Applied Behavioral Analyses (ABA) therapy is about teaching your child life skills, academics, and positive behaviors in a fun environment. Sometimes that means your therapist may do something you don’t always understand. It’s always best to ask why, often, as once you understand you too can apply it at home.
One common question parents often ask is why the therapist is, or isn’t placing demands on a child, especially if the parent has done something entirely different regarding a behavior.
Is the Therapist being too hard?
Sometimes when a therapists places lot of demands, a child with Autism tantrums. However, this does not mean that the therapist should punish or spank.
Many times you will see an ABA therapist holding a child still, forcing them to do things, or to sit still until they stop tantrumming instead of typical punishments like removing a toy, or time out. As a parent, this can be uncomfortable as we often go into survival mode and try to stop whatever has upset the child. Or bargain with them, or put them in time out, or any myriad of techniques that seem appropriate at the time.
An ABA therapist is unafraid of the meltdowns. They place the same demands that anyone would place on a child and hold them to it, sometimes literally, in a safe place.
Is the Therapist being too soft?
However, on the other end of the spectrum you could ask, why is my therapist not jumping on the bad behavior enough?
Sometimes this is a legitimate concern and perhaps your therapist needs to consult with their team better if they are encouraging certain behaviors to continue. If you notice your child has started a new behavior because of what a therapist is doing, always consult the analyst or therapist. Sometimes therapists get it wrong too.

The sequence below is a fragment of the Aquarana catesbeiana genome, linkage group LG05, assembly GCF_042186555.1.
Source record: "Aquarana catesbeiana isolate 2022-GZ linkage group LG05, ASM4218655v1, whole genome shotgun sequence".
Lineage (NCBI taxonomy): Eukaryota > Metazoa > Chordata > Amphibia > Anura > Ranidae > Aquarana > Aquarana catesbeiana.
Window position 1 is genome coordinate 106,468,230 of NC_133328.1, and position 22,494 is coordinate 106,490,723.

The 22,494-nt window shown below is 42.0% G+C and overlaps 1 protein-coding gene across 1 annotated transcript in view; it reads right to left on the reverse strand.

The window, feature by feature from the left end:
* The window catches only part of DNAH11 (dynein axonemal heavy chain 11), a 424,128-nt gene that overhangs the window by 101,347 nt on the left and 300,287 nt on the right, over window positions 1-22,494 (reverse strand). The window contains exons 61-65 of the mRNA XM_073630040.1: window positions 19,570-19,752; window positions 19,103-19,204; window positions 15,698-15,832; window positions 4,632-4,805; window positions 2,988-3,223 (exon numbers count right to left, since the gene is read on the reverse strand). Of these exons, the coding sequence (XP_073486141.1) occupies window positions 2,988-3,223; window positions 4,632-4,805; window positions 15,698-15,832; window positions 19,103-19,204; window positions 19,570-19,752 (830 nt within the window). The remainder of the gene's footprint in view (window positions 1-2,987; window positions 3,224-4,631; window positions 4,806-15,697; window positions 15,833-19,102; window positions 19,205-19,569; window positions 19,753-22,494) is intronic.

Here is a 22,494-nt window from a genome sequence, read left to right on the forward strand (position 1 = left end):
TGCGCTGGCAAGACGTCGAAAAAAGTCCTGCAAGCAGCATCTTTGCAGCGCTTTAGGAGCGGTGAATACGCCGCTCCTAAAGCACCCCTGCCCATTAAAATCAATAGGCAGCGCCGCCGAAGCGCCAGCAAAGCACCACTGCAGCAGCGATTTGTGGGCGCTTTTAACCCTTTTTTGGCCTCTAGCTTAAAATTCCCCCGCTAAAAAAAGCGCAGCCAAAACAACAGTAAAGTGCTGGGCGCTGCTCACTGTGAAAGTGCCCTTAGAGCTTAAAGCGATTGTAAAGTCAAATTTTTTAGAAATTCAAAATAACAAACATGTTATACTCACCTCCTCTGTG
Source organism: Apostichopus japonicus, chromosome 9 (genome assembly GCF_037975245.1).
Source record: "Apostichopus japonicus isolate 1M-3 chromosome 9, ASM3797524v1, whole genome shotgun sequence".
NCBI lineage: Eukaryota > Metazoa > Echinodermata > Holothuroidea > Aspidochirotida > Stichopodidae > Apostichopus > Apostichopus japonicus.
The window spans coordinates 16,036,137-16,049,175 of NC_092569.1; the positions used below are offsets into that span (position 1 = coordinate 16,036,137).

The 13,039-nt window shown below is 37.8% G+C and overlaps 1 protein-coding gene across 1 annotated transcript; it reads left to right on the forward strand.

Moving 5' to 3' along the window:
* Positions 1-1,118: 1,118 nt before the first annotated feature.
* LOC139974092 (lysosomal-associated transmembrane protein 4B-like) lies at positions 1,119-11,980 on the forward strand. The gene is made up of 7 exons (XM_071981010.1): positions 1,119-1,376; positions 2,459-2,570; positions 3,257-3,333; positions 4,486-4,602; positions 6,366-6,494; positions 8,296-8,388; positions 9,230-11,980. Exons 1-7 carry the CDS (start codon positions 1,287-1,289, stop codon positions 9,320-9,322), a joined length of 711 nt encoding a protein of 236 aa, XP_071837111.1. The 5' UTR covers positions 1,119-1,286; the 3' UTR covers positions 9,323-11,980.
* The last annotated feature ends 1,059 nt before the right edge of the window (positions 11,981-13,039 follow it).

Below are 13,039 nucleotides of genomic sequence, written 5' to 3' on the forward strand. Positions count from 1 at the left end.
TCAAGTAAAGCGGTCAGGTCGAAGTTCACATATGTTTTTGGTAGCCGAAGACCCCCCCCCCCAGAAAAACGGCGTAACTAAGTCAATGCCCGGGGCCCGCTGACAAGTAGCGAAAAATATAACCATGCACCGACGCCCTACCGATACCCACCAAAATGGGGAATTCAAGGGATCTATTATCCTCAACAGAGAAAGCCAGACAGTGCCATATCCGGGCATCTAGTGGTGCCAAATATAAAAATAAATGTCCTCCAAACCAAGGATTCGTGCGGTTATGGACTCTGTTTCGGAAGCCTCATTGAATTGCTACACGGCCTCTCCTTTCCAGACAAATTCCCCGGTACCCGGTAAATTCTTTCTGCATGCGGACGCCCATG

For example: Our child once started purposefully engaging in ‘bad’ behavior to find opportunities to get a demand. This was because, during therapy time when given a demand, he got a piece of candy for performing it correctly. Of course, 40 minute long tantrums ensued as he stole items, gave them back, and then demanded candy for his confused version of good behavior. Looking back, it was a little funny to watch a child run with glee through the house as he stole his sisters night shirt, only to immediately bring it back, then head to the candy jar all proud of himself…as I stood there completely baffled. But at the time it was a confusing experience for everyone involved. We fixed this by speaking to the analyst who banned candy as a re-enforcer. The issue was remedied in less than a day.
But there are other reasons a therapist may not be addressing the behavior. Some techniques involve ignoring a behavior altogether until it naturally falls out of the child’s tool-box. Perhaps they’re licking the table and making silly noises because they think it’s funny, but actually this could be totally unhygienic if they were to do it outside of the home. Here, the therapist may ignore it until the child forgets about doing it because they’re not getting any fun out of it.
Another reason your therapist may not be addressing behaviors yet, is when therapy first begins. Therapists will go through a ‘honeymoon’ stage with the child when they meet. This is where they play, get the child to love them, teach them they’re a fun person and everything will be great. If they come down too hard to begin with, your child won’t want to be around them since they haven’t learnt this person is a fun person to play with. And ABA therapists believe a child HAS to have fun to learn.
It’s always best to ask questions that come to mind with your therapist— it can be a great learning experience for everyone involved, not just your child. This is somebody who will be working with your child for perhaps years to come, and being on the same page with their nuances will make everything run a little more smoothly.